Mayo High School receives diversity award

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(ABC 6 News) – Mayo High School has done what no other school was able to do in the state, reaching more than 50 percent of female participation in AP Computer Science A.

They are being honored with the Female Diversity Award. Something computer science teacher Eric Dirks is very proud of.

“We were really thrilled about getting this award. We have been working diligently the whole time that I’ve been teaching this class which is seven years now to try to equal out the gender disparity between males and females,” said Mr. Dirks.

Last year’s class had 28 students and 14 females. Cate Stacy was one of the girls in the award-winning class and says she’s thrilled that she got to be a part of history.

“I guess maybe at the time it didn’t quite recognize it was a unique thing for us to have equal representation. So yeah, it’s exciting,” Cate.

More than 1,100 institutions across the country achieved either 50 percent or higher female participation in one of the two AP computer science courses. Mayo High School is one of 209 schools to do this in their AP Computer Science A class.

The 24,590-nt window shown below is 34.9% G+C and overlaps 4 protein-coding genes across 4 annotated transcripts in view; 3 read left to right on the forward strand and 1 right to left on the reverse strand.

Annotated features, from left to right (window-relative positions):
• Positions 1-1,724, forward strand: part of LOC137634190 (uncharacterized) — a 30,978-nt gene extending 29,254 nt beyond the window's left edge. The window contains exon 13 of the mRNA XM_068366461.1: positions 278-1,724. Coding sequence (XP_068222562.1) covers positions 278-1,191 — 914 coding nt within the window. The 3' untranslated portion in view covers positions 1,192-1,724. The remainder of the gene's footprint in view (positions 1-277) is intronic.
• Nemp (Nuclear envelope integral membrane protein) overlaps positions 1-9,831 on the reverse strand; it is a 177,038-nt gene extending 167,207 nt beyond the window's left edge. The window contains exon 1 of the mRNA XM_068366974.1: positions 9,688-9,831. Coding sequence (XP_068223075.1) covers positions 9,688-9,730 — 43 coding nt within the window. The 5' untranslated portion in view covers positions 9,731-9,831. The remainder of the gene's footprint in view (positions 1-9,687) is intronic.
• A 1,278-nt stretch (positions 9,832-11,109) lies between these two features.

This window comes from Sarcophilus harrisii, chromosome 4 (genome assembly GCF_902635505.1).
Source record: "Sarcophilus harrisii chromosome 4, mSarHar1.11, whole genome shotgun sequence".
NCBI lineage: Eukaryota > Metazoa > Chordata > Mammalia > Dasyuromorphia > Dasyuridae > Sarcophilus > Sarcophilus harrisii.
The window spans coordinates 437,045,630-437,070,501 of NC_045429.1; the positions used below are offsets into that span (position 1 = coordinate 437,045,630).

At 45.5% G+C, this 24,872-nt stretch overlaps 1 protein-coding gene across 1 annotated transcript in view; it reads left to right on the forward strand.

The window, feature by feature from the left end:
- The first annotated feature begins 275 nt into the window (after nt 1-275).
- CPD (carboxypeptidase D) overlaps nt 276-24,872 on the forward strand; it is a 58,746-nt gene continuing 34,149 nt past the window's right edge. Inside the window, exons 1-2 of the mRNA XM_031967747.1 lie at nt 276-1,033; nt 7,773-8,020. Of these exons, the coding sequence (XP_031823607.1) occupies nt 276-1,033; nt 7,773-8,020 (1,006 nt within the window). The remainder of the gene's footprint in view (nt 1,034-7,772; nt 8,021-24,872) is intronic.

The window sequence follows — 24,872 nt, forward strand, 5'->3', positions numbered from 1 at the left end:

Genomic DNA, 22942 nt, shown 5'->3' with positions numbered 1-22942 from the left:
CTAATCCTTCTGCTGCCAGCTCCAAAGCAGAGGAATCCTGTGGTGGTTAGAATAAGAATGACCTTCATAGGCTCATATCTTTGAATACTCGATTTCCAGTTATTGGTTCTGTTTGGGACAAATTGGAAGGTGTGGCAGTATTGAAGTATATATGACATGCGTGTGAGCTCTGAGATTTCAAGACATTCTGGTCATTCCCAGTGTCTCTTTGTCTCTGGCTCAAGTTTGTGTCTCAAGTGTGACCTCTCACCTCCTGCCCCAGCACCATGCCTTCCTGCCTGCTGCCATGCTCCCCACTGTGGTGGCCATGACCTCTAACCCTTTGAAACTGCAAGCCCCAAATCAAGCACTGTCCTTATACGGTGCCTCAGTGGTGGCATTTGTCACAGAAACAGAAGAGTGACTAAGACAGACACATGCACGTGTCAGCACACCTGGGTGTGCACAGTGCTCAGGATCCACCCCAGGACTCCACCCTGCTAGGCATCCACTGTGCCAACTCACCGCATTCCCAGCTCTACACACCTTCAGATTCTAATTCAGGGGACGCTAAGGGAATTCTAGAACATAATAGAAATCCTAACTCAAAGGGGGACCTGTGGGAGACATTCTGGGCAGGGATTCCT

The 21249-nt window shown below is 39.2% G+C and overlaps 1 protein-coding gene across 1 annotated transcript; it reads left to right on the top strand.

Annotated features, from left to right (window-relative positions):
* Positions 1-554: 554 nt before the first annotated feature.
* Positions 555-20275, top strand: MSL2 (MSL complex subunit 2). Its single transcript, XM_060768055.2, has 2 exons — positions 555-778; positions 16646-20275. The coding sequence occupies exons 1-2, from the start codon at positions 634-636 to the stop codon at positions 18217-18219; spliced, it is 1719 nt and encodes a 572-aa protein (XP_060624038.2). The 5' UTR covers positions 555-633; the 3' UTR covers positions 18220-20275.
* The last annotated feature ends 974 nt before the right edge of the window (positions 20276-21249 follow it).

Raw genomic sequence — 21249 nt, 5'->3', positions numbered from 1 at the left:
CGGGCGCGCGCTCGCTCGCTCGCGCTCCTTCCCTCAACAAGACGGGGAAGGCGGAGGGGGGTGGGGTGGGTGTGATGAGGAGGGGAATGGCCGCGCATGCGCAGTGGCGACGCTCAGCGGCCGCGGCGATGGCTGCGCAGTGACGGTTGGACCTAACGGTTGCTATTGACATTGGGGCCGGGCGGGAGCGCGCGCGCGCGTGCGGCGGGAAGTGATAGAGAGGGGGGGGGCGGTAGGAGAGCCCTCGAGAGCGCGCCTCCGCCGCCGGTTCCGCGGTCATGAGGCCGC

Seeing more equal numbers between girls and boys in the class helped elevate the students learning according to Mr. Dirks. “Girls are oftentimes so relational and so you could see that in the room. People were better about helping each other better about working together better about encouraging. So, it really changed the dynamics and will continue to change the dynamics as we get more girls in our computer science classes,” said Mr. Dirks.

Nationally over 5 million people are in the computer science occupation, but just 24 percent are women. Because of this class, Cate hopes to pursue computer science in college and change that statistic.

“I think when a lot of people think of computer science, they think ones and zeroes but it is actually a lot different than that. There’s a lot of problem-solving room for creative thinking so I was really drawn to that aspect of it,” said Cate.

Rochester Superintendent Dr. Kent Pekel says this sets the standard for inclusion and equality in the classroom.

“We’re super proud of what Mayo has done in this area, and it’s one of those things that should give us hope to broaden the participation of many kinds of students that are underrepresented in the fields that are going to be the doorstop opportunity in our society,” said Pekel.